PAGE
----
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Typical elements of simple box cameras were combined in the Polaroid Swinger Model 20: a non-focusable meniscus lens (Polaroid f17 100mm), a simple rotary single-speed shutter (1/200 sec.), and last not least roll film as media, the first type of roll film for exposures which had to be pulled out of the camera to be developed in the light. The Polaroid film designed exclusively for use with the Swinger (Type 20) had the same very fast (EI 3000) emulsion as the extant film types 37, 47, 57 and 107. The camera was called the model 20 because the original goal was to create a camera that cost around $20.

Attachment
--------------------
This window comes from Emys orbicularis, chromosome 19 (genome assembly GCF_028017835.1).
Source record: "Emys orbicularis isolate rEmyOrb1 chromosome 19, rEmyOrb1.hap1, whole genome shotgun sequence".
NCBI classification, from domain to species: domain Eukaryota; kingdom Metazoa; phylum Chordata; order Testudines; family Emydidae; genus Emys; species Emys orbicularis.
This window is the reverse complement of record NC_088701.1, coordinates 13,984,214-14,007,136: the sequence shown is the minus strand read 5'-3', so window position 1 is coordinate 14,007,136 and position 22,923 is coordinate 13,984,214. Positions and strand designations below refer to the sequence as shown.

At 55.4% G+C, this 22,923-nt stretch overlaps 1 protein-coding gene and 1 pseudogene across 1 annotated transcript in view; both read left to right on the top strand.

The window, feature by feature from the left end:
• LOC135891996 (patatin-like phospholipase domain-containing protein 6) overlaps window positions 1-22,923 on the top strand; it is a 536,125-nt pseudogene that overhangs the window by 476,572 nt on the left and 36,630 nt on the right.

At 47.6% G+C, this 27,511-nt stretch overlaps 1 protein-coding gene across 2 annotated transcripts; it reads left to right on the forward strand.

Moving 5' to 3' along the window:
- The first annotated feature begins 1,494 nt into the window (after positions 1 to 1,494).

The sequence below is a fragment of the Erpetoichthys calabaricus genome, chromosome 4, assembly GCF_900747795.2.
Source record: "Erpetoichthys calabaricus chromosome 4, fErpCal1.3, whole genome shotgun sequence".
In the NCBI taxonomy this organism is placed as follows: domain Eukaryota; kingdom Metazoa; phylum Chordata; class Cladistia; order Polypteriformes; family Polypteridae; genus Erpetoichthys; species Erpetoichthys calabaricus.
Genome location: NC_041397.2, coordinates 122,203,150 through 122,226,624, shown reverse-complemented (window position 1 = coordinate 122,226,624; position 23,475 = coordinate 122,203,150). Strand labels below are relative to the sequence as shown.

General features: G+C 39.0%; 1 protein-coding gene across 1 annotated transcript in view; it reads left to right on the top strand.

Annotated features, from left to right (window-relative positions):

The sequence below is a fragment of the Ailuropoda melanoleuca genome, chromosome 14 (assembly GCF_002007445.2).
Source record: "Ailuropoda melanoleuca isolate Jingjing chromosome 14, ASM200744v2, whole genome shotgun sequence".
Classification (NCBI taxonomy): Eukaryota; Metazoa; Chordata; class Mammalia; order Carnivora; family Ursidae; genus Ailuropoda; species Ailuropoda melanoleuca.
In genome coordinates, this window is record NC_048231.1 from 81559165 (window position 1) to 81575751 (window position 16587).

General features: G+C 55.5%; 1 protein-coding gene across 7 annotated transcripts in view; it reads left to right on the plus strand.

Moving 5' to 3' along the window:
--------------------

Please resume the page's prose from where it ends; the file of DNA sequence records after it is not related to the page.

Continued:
Other features were a telescopic viewfinder, an AG-1 flash-bulb socket with reflector hidden behind the meter window, and a red aperture control thumb wheel around the long shutter release button, combined with a flash range scale. A simple meter controlled feature was the sign "YES" that appeared in the window under the finder ocular when light and aperture were sufficient.
It was an early one of the very cheap instant camera models of Polaroid, made from 1965 to 1970 in the USA and in England. Its earliest version was made in the US, with additional "NO" sign for insufficient light situations.